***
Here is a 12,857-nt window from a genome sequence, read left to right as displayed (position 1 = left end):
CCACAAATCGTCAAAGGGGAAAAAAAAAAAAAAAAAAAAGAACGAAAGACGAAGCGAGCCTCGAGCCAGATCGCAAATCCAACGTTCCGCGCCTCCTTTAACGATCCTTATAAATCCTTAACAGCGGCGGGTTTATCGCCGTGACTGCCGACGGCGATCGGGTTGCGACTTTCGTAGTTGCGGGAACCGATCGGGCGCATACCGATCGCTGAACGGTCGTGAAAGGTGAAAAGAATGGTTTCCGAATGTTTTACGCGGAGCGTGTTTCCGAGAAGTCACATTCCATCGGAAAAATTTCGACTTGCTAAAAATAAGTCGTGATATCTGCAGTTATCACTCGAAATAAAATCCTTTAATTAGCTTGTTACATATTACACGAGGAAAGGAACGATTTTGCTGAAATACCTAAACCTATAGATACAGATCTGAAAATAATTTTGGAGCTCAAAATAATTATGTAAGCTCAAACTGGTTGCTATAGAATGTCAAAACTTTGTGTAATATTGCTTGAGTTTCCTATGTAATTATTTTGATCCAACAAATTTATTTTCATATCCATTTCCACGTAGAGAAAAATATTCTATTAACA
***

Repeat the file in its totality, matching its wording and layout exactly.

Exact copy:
Here is a 12,857-nt window from a genome sequence, read left to right as displayed (position 1 = left end):
CCACAAATCGTCAAAGGGGAAAAAAAAAAAAAAAAAAAAGAACGAAAGACGAAGCGAGCCTCGAGCCAGATCGCAAATCCAACGTTCCGCGCCTCCTTTAACGATCCTTATAAATCCTTAACAGCGGCGGGTTTATCGCCGTGACTGCCGACGGCGATCGGGTTGCGACTTTCGTAGTTGCGGGAACCGATCGGGCGCATACCGATCGCTGAACGGTCGTGAAAGGTGAAAAGAATGGTTTCCGAATGTTTTACGCGGAGCGTGTTTCCGAGAAGTCACATTCCATCGGAAAAATTTCGACTTGCTAAAAATAAGTCGTGATATCTGCAGTTATCACTCGAAATAAAATCCTTTAATTAGCTTGTTACATATTACACGAGGAAAGGAACGATTTTGCTGAAATACCTAAACCTATAGATACAGATCTGAAAATAATTTTGGAGCTCAAAATAATTATGTAAGCTCAAACTGGTTGCTATAGAATGTCAAAACTTTGTGTAATATTGCTTGAGTTTCCTATGTAATTATTTTGATCCAACAAATTTATTTTCATATCCATTTCCACGTAGAGAAAAATATTCTATTAACA